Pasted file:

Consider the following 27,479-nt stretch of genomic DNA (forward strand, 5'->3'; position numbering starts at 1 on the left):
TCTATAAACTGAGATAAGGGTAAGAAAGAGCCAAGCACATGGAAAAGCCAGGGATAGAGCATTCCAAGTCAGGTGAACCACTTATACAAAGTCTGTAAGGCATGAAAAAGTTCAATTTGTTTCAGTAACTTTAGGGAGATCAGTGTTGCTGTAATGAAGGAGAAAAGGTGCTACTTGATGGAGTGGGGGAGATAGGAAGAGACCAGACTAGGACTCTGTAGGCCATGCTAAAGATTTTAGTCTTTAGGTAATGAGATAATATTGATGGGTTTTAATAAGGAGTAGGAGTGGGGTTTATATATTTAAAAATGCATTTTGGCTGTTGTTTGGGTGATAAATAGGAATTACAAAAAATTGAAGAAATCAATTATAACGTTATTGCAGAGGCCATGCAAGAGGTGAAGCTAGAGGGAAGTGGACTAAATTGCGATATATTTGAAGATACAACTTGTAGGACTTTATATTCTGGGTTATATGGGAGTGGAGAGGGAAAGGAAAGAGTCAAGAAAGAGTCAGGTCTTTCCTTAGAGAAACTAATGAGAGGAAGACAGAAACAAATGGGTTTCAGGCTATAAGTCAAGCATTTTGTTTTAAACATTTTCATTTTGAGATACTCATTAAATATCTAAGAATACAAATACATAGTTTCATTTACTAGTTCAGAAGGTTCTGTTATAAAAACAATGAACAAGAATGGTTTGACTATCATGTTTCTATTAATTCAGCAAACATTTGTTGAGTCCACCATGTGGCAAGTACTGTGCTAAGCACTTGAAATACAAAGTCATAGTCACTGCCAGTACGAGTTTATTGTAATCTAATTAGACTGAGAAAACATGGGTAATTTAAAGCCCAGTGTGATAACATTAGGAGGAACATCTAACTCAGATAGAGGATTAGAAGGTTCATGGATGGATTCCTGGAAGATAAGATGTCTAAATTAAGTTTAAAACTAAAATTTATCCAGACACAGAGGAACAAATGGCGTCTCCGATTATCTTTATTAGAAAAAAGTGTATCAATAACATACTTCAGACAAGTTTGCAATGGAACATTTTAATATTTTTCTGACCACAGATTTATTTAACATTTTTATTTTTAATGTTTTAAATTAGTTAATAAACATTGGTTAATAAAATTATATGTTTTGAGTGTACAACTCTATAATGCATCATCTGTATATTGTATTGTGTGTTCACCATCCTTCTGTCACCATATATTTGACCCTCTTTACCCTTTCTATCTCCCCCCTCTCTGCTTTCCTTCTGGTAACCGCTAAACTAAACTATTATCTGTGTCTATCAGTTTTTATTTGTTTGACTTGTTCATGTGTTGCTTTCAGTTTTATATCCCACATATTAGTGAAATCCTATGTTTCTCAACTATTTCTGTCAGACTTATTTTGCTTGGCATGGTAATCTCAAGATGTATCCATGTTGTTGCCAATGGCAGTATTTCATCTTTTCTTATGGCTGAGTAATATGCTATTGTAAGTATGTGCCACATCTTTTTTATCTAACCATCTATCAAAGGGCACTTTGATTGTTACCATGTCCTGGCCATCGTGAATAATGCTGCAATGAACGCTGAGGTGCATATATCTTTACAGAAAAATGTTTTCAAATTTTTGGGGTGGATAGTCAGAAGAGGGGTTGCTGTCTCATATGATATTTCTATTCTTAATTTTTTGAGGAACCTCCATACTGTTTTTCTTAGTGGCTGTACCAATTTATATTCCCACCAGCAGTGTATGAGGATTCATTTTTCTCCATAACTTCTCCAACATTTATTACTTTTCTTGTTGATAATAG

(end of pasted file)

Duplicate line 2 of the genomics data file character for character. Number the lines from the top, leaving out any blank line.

TCTATAAACTGAGATAAGGGTAAGAAAGAGCCAAGCACATGGAAAAGCCAGGGATAGAGCATTCCAAGTCAGGTGAACCACTTATACAAAGTCTGTAAGGCATGAAAAAGTTCAATTTGTTTCAGTAACTTTAGGGAGATCAGTGTTGCTGTAATGAAGGAGAAAAGGTGCTACTTGATGGAGTGGGGGAGATAGGAAGAGACCAGACTAGGACTCTGTAGGCCATGCTAAAGATTTTAGTCTTTAGGTAATGAGATAATATTGATGGGTTTTAATAAGGAGTAGGAGTGGGGTTTATATATTTAAAAATGCATTTTGGCTGTTGTTTGGGTGATAAATAGGAATTACAAAAAATTGAAGAAATCAATTATAACGTTATTGCAGAGGCCATGCAAGAGGTGAAGCTAGAGGGAAGTGGACTAAATTGCGATATATTTGAAGATACAACTTGTAGGACTTTATATTCTGGGTTATATGGGAGTGGAGAGGGAAAGGAAAGAGTCAAGAAAGAGTCAGGTCTTTCCTTAGAGAAACTAATGAGAGGAAGACAGAAACAAATGGGTTTCAGGCTATAAGTCAAGCATTTTGTTTTAAACATTTTCATTTTGAGATACTCATTAAATATCTAAGAATACAAATACATAGTTTCATTTACTAGTTCAGAAGGTTCTGTTATAAAAACAATGAACAAGAATGGTTTGACTATCATGTTTCTATTAATTCAGCAAACATTTGTTGAGTCCACCATGTGGCAAGTACTGTGCTAAGCACTTGAAATACAAAGTCATAGTCACTGCCAGTACGAGTTTATTGTAATCTAATTAGACTGAGAAAACATGGGTAATTTAAAGCCCAGTGTGATAACATTAGGAGGAACATCTAACTCAGATAGAGGATTAGAAGGTTCATGGATGGATTCCTGGAAGATAAGATGTCTAAATTAAGTTTAAAACTAAAATTTATCCAGACACAGAGGAACAAATGGCGTCTCCGATTATCTTTATTAGAAAAAAGTGTATCAATAACATACTTCAGACAAGTTTGCAATGGAACATTTTAATATTTTTCTGACCACAGATTTATTTAACATTTTTATTTTTAATGTTTTAAATTAGTTAATAAACATTGGTTAATAAAATTATATGTTTTGAGTGTACAACTCTATAATGCATCATCTGTATATTGTATTGTGTGTTCACCATCCTTCTGTCACCATATATTTGACCCTCTTTACCCTTTCTATCTCCCCCCTCTCTGCTTTCCTTCTGGTAACCGCTAAACTAAACTATTATCTGTGTCTATCAGTTTTTATTTGTTTGACTTGTTCATGTGTTGCTTTCAGTTTTATATCCCACATATTAGTGAAATCCTATGTTTCTCAACTATTTCTGTCAGACTTATTTTGCTTGGCATGGTAATCTCAAGATGTATCCATGTTGTTGCCAATGGCAGTATTTCATCTTTTCTTATGGCTGAGTAATATGCTATTGTAAGTATGTGCCACATCTTTTTTATCTAACCATCTATCAAAGGGCACTTTGATTGTTACCATGTCCTGGCCATCGTGAATAATGCTGCAATGAACGCTGAGGTGCATATATCTTTACAGAAAAATGTTTTCAAATTTTTGGGGTGGATAGTCAGAAGAGGGGTTGCTGTCTCATATGATATTTCTATTCTTAATTTTTTGAGGAACCTCCATACTGTTTTTCTTAGTGGCTGTACCAATTTATATTCCCACCAGCAGTGTATGAGGATTCATTTTTCTCCATAACTTCTCCAACATTTATTACTTTTCTTGTTGATAATAG